The collection will include fiction and non-fiction videos, with special consideration given to items not readily available through consumer outlets for rental and retail purchase, for example travel, educational and instructional videos, foreign and independent films.

Video recordings in Youth Services will include a broad selection of titles and subjects suitable for and of interest children and their caregivers.
2. Audio Recordings – Spoken Word
Criteria used for selection of print materials will be used for audio recordings in various formats. These may include recorded books, language learning, lectures, instructional materials and inspirational messages. Format and appropriate packaging for library use will be primary additional considerations.
3. Audio Recordings – Music
In addition to general selection criteria, the following will be considered in selection of a recorded music collection:
a. Artists and music of enduring value according to standard resources
b. Major fields and styles of music with an emphasis on classical music
c. Music providing cultural awareness
d. Music programmed and performed by local individuals and community groups, including local symphonies.
e. An edited version of a recording may be purchased if available.
1. Reference Collection
The Reference Collection is comprised of print materials and electronic resources purchased outright or by subscription. Reference materials are selected according to the general selection criteria above. Value for research as well as the professional needs of the library staff are given top consideration. Print materials in this collection are designated for in-library use only. Remote access is a critical consideration in selection of electronic and online resources.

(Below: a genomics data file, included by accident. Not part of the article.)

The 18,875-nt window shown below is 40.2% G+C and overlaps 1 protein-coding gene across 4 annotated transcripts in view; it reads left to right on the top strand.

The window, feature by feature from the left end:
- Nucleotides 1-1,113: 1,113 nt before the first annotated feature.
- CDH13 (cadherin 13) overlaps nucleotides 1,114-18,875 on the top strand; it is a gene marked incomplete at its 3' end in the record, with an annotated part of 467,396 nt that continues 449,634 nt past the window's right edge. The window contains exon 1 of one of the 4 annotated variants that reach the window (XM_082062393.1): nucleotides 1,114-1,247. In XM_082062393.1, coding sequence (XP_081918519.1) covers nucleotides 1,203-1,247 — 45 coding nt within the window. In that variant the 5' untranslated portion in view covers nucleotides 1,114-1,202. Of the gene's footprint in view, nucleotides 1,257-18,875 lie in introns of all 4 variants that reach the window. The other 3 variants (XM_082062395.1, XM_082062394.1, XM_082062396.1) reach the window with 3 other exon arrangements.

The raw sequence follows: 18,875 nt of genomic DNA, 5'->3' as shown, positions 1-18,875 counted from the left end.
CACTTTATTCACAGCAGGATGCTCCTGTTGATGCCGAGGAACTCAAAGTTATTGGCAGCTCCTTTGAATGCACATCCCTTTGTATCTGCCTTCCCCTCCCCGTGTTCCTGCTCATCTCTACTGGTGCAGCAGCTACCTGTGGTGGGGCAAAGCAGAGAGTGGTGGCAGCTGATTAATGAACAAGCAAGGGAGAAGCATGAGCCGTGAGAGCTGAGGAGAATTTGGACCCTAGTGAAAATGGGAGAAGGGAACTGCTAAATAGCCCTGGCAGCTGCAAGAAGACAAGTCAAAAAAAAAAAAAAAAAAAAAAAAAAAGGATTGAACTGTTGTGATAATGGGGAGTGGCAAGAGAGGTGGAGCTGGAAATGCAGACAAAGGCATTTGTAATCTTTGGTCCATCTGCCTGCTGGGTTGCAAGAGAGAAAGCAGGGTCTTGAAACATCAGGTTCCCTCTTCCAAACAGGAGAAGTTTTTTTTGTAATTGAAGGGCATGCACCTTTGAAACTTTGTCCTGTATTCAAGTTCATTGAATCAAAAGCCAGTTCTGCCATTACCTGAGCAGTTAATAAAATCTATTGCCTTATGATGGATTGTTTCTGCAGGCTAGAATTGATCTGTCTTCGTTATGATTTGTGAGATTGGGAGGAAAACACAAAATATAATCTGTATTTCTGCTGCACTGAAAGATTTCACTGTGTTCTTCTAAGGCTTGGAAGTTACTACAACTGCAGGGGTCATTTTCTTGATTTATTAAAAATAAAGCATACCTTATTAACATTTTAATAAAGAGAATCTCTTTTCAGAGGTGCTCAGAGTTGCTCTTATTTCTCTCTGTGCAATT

2. Local History Collection
A special Local History collection will be housed in the reference area for in-library use only. Items in this collection will be selected to meet one or more of the following criteria:

a. It is about Illinois, Rivera County, or Avalon history
b. It is rare or irreplaceable (i.e., out of print)
c. It is written, illustrated, or published by a present or former Avalon resident
d. It relates to Colonel Fabyan and his many interests
The weeding of the Local History Collection should be done by the Adult Services Department Head, and all items weeded should be first offered to the Avalon History Center with second offering to the Rivera County
Genealogical Society.
Items in the Local History Collection are considered Reference materials and do not circulate.
3. Textbooks
Textbooks are not normally purchased as part of the circulating collection. In cooperation with local schools, special textbook collections may be established to aid local students in their homework assignments. Textbook collections may be subject to Board  Approval. Textbooks from the current local curricula are considered reference materials and are for use in the library only.
4. Young Adult Fiction and Periodicals Materials in the Young Adult collection are intended to bridge the gap between materials in the Youth collection and materials in the Adult collection. Young Adult materials are related to the abilities and interests as well as personal and social needs of the young adult. Recognizing that books can serve as tools of growth in approaching and reaching maturity, materials included in this collection reflect the unique concerns of the young adult. Criteria for selection of materials for the Young Adult collection are the same as stated in the general section above.